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Enoch Mankayi Sontonga: Composer of Nkosi Sikelel ‘iAfrika

Enoch Mankayi Sontonga was the composer of Nkosi Sikelel ‘iAfrika (God Bless Africa). Nkosi Sikelel ‘iAfrika has been part of the South African national anthem since 1994. It was the official anthem of the African National Congress since 1925. It was adopted as Zambia’s national anthem in 1960. Tanzania (then Tanganyika) translated it into Swahili, Mungu ibariki Afrika, also adopting it as its national anthem.

Enoch SontongaSontonga, a Xhosa, was born in the city of Uitenhage in the Eastern Cape. He trained as a teacher at the Lovedale Training College after which he was sent to a Methodist mission school in Nancefield, near Johannesburg in 1896. He taught here for nearly eight years. Sontonga was the choirmaster at his school, as well as an amateur photographer. He married Diana Mgqibisa, the daughter of a minister in the African Methodist Episcopal Church, who passed away in 1929. They had a son.

The first verse and chorus of Nkosi Sikelel ‘iAfrika was composed in 1897 and it was originally intended to be a school anthem. He wrote the tune the same year. It was first sung in public in 1899 at the ordination of Reverend Mboweni who was the first Tsonga Methodist minister. Later, the well-known Xhosa poet, Samuel Mqhayi, wrote seven additional stanzas for the song.

The song started to be more well known after John Langalibalele Dube’s Ohlange Institute’s choir used it. They played it at the South African Native National Congress meeting in 1912. By 1925 Nkosi Sikelel ‘iAfrika had become the official song of the African National Congress (ANC) and was also sung during the British Royal visit in 1947. In 1994 Nkosi Sikelel ‘iAfrika and Die Stem van Suid Afrika, the old South African anthem, became South Africa’s national song.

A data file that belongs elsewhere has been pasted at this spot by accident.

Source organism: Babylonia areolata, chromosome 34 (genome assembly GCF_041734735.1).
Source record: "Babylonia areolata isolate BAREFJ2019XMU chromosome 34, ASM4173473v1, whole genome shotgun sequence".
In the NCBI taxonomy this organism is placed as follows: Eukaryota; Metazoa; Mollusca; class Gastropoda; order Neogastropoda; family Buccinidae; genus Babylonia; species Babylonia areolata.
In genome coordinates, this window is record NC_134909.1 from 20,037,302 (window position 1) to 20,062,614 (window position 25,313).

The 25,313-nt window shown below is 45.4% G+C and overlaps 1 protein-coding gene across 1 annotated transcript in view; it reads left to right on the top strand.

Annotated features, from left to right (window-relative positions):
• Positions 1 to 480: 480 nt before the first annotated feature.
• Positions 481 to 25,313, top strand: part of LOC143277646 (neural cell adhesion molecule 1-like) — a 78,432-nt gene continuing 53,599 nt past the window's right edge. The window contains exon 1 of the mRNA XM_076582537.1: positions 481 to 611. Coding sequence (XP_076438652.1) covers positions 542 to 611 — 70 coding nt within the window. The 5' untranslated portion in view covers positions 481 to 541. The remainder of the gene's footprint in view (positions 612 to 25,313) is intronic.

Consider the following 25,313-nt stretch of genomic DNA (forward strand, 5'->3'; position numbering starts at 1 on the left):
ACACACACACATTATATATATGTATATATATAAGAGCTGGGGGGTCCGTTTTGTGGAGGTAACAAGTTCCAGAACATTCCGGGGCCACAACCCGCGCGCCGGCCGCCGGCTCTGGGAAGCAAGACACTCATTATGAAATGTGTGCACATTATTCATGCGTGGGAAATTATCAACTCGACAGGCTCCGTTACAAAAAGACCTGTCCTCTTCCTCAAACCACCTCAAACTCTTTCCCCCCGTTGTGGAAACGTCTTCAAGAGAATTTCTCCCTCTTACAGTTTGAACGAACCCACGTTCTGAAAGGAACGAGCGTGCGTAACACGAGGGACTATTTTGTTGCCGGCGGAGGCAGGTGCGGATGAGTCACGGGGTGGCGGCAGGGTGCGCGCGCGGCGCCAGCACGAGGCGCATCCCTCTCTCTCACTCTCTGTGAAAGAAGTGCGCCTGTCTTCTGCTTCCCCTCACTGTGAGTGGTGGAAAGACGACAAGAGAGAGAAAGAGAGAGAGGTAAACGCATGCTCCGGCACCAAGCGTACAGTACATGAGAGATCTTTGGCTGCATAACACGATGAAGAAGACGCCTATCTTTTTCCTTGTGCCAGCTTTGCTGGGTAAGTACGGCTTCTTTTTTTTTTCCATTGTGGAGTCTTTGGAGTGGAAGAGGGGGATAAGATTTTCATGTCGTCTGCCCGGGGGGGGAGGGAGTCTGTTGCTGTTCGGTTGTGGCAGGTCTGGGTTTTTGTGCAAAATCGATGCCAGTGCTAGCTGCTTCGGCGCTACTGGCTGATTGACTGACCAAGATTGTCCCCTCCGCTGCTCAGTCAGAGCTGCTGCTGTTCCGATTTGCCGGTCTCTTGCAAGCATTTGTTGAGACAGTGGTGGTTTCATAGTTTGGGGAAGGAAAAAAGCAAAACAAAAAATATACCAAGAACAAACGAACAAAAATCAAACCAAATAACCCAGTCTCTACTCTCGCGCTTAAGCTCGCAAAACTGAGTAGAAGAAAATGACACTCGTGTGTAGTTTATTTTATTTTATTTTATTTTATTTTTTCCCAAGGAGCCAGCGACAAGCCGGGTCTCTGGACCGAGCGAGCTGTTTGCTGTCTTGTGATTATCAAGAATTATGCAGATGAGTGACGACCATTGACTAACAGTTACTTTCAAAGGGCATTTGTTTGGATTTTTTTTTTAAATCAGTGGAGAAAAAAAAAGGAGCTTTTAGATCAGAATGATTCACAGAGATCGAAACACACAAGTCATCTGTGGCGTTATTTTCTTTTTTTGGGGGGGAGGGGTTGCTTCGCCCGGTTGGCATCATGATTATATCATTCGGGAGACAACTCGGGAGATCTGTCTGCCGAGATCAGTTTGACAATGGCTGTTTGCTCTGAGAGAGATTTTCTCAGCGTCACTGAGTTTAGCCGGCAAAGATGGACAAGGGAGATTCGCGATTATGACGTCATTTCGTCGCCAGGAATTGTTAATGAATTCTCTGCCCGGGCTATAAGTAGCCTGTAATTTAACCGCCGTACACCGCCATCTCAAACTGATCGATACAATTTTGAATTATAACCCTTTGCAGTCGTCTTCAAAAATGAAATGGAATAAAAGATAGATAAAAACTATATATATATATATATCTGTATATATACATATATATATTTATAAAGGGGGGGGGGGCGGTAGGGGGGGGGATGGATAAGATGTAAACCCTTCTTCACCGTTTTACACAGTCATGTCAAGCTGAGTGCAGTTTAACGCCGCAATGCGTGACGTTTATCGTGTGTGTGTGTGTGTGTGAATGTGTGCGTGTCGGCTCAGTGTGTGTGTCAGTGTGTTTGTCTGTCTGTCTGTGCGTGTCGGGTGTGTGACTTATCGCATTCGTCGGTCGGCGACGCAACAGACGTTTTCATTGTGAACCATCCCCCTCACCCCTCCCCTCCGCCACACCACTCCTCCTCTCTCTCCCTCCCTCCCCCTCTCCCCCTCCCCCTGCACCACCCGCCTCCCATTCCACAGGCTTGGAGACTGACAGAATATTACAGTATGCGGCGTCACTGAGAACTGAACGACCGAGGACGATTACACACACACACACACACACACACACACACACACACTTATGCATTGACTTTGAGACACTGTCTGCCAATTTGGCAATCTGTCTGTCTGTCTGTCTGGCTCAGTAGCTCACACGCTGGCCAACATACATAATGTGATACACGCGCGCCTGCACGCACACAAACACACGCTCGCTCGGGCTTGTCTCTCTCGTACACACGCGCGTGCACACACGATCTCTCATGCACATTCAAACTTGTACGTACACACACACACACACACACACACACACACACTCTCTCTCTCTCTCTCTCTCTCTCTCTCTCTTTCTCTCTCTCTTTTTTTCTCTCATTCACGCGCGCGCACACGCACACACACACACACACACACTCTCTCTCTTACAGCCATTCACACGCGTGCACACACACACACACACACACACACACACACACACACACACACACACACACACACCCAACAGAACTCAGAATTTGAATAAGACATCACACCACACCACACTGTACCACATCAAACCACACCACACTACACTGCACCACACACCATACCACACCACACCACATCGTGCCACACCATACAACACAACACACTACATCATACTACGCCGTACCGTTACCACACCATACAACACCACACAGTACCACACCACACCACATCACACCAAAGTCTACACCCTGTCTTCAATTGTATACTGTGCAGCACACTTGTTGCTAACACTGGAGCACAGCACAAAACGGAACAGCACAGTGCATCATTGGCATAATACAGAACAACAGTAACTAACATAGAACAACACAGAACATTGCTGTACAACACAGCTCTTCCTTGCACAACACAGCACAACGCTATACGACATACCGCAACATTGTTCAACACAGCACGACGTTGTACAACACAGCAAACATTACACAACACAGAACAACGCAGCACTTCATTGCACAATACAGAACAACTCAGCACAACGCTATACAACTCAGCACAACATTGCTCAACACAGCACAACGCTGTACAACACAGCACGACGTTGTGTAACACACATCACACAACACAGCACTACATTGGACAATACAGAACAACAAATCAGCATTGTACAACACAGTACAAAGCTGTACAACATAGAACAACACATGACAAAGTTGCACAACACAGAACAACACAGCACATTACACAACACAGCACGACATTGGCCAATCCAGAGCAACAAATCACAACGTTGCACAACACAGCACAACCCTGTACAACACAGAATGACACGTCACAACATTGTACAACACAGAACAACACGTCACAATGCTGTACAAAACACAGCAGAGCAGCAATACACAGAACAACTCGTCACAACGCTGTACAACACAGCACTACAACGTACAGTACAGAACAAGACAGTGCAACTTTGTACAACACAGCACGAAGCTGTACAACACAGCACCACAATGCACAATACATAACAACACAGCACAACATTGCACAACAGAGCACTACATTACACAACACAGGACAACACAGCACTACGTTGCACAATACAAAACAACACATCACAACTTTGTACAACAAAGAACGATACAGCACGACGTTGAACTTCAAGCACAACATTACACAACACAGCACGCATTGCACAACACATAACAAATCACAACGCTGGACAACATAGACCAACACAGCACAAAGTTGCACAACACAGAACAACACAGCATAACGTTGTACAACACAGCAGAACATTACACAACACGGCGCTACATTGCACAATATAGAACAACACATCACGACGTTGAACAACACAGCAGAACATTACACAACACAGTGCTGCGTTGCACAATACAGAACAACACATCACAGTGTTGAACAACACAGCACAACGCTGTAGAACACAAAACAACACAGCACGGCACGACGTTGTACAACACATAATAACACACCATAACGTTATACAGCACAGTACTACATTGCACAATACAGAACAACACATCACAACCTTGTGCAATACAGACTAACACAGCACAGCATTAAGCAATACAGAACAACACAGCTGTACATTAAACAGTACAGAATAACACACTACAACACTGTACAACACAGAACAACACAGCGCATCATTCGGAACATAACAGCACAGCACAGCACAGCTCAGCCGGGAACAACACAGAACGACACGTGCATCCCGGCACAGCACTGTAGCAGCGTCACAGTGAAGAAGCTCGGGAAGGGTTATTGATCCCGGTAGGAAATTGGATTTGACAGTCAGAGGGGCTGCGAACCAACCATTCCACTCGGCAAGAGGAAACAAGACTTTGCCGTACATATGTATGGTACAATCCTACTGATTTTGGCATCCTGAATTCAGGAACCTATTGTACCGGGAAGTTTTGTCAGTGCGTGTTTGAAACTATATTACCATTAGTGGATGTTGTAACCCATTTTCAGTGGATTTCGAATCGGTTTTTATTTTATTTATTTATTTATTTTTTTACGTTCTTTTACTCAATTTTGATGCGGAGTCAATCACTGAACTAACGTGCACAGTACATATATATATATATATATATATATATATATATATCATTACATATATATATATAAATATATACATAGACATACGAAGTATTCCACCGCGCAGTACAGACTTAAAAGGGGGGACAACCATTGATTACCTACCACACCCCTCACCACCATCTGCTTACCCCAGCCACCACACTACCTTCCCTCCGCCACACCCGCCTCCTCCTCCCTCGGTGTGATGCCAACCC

Sontonga passed away on the 18th of April in 1905, at the age of 32. Imvo ZabaNtsundu, an IsiXhosa newspaper reported on the 27 June 1905, that “he was not sick that time. He however suffered at times from stomach ache to the extent that he would predict that these were his last day on this earth.” He was buried in the “non-whytes” section of the Braamfontein Cemetery in Johannesburg.

On 24 September 1996, Heritage Day, the grave of Enoch Sontonga was declared a national monument. Former President Nelson Mandela unveiled a memorial that was erected on the site. At the ceremony, President Nelson Mandela awarded the Order of Meritorious Service (Gold Category) posthumously to Sontonga for his service to our country. His granddaughter, Mrs Ida Rabotape, accepted the award.

*Photo credit: Featured image via www.bidorbuy.co.za


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